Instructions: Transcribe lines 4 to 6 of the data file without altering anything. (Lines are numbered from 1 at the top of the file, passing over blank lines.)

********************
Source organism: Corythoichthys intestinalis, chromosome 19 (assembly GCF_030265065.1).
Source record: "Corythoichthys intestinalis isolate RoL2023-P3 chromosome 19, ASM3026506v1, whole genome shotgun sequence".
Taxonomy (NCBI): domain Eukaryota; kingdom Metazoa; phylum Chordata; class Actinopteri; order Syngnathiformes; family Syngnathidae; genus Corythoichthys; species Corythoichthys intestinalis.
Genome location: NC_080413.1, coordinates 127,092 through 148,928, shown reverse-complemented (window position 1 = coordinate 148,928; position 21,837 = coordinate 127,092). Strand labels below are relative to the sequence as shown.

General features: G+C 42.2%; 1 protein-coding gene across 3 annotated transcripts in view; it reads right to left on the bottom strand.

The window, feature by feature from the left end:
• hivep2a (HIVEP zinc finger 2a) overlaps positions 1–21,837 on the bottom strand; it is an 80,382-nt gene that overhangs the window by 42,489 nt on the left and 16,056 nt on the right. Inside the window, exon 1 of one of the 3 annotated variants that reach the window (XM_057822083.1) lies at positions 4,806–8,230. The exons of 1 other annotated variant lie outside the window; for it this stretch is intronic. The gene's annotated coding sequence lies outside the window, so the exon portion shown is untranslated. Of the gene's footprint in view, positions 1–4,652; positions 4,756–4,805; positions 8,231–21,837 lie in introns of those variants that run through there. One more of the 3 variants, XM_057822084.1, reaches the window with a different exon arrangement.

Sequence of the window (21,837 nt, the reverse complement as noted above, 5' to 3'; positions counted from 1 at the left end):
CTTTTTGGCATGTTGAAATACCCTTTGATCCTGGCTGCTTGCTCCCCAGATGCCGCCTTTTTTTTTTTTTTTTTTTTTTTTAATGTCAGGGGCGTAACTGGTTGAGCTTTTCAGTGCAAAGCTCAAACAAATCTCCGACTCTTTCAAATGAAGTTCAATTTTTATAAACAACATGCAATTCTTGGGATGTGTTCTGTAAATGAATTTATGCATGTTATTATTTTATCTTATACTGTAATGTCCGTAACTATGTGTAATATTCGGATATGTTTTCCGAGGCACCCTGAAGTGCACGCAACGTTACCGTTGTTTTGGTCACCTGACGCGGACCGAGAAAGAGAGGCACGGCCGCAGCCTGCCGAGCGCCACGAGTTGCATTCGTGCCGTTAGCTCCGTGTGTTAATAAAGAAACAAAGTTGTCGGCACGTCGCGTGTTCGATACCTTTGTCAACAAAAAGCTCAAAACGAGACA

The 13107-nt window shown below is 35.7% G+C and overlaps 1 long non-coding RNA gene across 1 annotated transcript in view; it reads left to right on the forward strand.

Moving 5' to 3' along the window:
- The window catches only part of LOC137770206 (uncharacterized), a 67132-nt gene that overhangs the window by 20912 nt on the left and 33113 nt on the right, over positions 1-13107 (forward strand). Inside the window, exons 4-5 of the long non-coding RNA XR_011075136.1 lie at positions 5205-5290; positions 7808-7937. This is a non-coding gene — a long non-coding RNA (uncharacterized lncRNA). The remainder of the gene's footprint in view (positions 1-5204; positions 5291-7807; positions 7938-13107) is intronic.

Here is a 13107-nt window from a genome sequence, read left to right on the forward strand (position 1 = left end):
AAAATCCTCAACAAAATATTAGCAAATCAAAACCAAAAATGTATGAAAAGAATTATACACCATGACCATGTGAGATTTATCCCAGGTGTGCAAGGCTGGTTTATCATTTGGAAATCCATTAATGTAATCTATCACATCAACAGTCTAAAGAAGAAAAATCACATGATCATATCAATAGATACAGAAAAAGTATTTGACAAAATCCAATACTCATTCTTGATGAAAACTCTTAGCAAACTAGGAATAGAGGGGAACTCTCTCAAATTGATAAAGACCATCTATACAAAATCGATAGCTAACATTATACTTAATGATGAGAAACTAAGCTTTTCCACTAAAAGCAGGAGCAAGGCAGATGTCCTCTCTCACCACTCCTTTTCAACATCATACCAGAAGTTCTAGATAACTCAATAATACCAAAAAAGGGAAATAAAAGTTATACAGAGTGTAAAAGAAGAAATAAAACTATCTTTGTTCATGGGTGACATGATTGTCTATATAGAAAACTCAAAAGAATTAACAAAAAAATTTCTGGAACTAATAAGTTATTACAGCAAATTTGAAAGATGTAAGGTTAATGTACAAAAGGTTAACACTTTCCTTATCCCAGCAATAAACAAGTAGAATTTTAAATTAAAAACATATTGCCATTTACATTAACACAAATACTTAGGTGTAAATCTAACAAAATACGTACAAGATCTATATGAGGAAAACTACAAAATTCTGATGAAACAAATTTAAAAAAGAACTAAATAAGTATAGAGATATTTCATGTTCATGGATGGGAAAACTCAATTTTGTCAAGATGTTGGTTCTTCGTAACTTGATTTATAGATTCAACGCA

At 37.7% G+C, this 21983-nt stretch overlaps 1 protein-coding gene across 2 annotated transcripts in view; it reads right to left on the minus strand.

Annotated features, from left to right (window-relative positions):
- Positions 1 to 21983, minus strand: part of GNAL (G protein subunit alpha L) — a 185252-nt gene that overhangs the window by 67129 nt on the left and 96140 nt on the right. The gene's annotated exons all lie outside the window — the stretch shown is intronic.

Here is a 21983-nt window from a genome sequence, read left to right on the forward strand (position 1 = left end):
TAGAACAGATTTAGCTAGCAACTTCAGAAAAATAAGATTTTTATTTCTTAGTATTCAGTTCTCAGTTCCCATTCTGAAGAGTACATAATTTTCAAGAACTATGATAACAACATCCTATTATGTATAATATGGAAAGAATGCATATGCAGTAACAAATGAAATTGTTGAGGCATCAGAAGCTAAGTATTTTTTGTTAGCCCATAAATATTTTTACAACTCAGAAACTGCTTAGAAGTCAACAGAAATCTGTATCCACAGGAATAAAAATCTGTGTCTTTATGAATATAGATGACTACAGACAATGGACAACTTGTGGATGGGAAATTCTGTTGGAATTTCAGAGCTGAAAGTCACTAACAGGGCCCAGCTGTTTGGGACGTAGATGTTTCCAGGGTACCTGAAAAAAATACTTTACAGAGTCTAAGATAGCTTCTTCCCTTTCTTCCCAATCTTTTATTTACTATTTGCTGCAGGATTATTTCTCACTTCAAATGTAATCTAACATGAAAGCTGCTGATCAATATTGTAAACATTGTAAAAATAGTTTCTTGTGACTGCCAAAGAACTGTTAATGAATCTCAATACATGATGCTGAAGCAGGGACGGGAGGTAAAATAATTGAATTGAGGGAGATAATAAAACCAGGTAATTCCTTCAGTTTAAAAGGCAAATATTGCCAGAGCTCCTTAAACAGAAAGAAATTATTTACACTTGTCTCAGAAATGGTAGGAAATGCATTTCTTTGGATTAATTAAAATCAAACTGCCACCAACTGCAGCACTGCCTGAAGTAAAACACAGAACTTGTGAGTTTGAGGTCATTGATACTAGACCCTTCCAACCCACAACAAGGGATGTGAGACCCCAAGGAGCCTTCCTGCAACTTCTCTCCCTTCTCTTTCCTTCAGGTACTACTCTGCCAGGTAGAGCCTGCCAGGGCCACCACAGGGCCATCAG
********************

Genome location: NC_080413.1, coordinates 127,092 through 148,928, shown reverse-complemented (window position 1 = coordinate 148,928; position 21,837 = coordinate 127,092). Strand labels below are relative to the sequence as shown.

General features: G+C 42.2%; 1 protein-coding gene across 3 annotated transcripts in view; it reads right to left on the bottom strand.

The window, feature by feature from the left end: